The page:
A trio of soloists and two choruses joined the Orlando Philharmonic for its season-opening concert Saturday night but the orchestra more than held its own, thank you very much.
The Philharmonic presented a concert of well-known operatic works by Giacomo Puccini and Giuseppe Verdi, backed by a combined choir of the University of Central Florida Chorus and the Florida Opera Theatre Chorus.
The program, conducted by music director Christopher Wilkins, got off to a strong start with a precise reading of the overture from Verdi's "La forza del destino" — "The Force of Destiny."
The deep brass notes created the gravitas that destiny implies, while the nicely balanced strings added a sense of disquiet.
The choir made its presence known in a high-spirited version of the Anvil Chorus, properly "Vedi! Le fosche notturne spoglie" from Verdi's "Il Trovatore," in which the Gypsies sing praise to work, wine and women.
The chorus clearly shone above the instruments, though the percussionists made the distinctive hammering sound stand out.
The concert's staging was sometimes to the detriment of the music. Did the male soloists have to cross the stage before the chorus had finished singing a lovely "Spuntato ecco il di d'esultanza" from Verdi's "Don Carlo"? Distracting.
And instead of being lost in the emotion of "O mio babbino caro" — a woman pleading with her father to let her unite with her true love — the audience was caught up watching soprano Janette Zilioli navigate some tricky steps with help from the brass section.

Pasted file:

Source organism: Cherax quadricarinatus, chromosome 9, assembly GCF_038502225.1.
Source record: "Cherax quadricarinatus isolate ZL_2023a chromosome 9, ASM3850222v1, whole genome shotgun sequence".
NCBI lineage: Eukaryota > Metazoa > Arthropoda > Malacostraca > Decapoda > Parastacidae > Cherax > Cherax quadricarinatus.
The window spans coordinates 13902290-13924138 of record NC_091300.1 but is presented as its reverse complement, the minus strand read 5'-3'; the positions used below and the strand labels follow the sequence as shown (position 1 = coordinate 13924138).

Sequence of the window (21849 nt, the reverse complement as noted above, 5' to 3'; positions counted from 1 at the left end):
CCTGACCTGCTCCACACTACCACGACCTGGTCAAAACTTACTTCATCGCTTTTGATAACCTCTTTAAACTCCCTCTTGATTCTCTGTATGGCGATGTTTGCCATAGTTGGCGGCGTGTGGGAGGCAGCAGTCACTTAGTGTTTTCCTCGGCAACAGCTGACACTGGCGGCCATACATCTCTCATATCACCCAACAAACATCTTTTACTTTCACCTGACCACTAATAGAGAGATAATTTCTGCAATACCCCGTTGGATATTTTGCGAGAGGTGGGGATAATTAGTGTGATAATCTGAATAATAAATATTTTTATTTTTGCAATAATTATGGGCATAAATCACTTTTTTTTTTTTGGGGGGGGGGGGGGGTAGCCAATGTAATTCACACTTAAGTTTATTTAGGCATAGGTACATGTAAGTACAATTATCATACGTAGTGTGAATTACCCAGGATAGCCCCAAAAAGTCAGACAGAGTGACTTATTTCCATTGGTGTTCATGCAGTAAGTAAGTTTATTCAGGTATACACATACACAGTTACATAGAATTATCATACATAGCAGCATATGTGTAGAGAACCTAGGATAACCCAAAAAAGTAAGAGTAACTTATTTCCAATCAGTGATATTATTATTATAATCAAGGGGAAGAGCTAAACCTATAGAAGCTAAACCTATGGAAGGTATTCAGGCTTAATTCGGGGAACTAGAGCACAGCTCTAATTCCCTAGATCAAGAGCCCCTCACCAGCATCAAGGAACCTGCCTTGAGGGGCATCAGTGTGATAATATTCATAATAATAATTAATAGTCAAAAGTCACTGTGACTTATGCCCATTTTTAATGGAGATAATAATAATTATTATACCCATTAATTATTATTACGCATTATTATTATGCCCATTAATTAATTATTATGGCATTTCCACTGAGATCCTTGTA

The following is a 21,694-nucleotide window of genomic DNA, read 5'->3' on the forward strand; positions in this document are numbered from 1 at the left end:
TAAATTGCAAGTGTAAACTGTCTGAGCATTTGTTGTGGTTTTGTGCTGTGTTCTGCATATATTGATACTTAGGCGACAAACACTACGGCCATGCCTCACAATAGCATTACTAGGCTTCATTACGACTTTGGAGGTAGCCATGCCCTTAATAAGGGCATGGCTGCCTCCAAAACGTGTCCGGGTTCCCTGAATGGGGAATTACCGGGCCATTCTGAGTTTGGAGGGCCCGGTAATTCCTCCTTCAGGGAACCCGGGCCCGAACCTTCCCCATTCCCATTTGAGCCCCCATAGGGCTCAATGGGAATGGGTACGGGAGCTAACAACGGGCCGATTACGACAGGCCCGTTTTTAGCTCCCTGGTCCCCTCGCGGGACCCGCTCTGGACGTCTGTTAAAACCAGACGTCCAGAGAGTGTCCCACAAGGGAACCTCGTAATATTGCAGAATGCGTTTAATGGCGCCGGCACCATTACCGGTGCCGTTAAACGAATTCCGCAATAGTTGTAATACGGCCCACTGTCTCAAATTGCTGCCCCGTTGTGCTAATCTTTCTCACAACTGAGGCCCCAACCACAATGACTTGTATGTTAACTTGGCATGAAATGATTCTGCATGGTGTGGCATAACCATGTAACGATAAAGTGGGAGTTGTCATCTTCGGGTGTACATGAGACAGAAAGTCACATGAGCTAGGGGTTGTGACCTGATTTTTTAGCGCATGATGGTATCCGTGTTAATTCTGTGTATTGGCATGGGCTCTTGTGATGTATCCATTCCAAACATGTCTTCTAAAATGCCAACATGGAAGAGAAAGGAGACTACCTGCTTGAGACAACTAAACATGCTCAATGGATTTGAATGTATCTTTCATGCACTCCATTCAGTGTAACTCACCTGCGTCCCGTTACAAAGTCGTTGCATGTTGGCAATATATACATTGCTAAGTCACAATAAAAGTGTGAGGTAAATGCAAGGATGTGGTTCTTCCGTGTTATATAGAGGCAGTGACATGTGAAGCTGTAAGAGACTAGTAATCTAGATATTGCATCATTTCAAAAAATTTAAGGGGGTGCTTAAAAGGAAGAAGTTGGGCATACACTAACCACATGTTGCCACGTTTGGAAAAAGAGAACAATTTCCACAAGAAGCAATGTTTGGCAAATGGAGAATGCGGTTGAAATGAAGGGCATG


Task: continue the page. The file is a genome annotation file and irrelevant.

Zilioli fared better on the romantic drama from "La Traviata," the high note in the "Ah fors'e lui … Sempre libera" sequence ringing out from the stage.
"Nessun Dorma" from Puccini's "Turnadot" has, of course, been sung by everyone from Aretha Franklin to Prince Poppycock. Tenor Yeghishe Manucharyan's rendition may not have been the warmest sounding, but he imbued the work with a formal nobility.
Of the three singers, baritone Timothy Mix showed the most acting range with an expressive face, as well as a grand vocalization of "E sogno? O realta?" from Verdi's "Falstaff."
Unfortunately, his lower notes were often overwhelmed by the orchestra, a problem that blunted the end of Manucharyan's "Nessun Dorma" as well.
Before the concert began, veteran Philharmonic supporter Carol Stanley Fenner received the first John O. Blackburn Distinguished Service Award, named for the Phil's longtime volunteer finance director and treasurer who died in January.
The Philharmonic also kept up its pleasing tradition of opening each season with "The Star-Spangled Banner." The audience was treated to a chills-inducing arrangement in which the choir singers harmonized on the national anthem's tune, vocalizing just "oohs" and "ahs," before the audience joined to sing the words.
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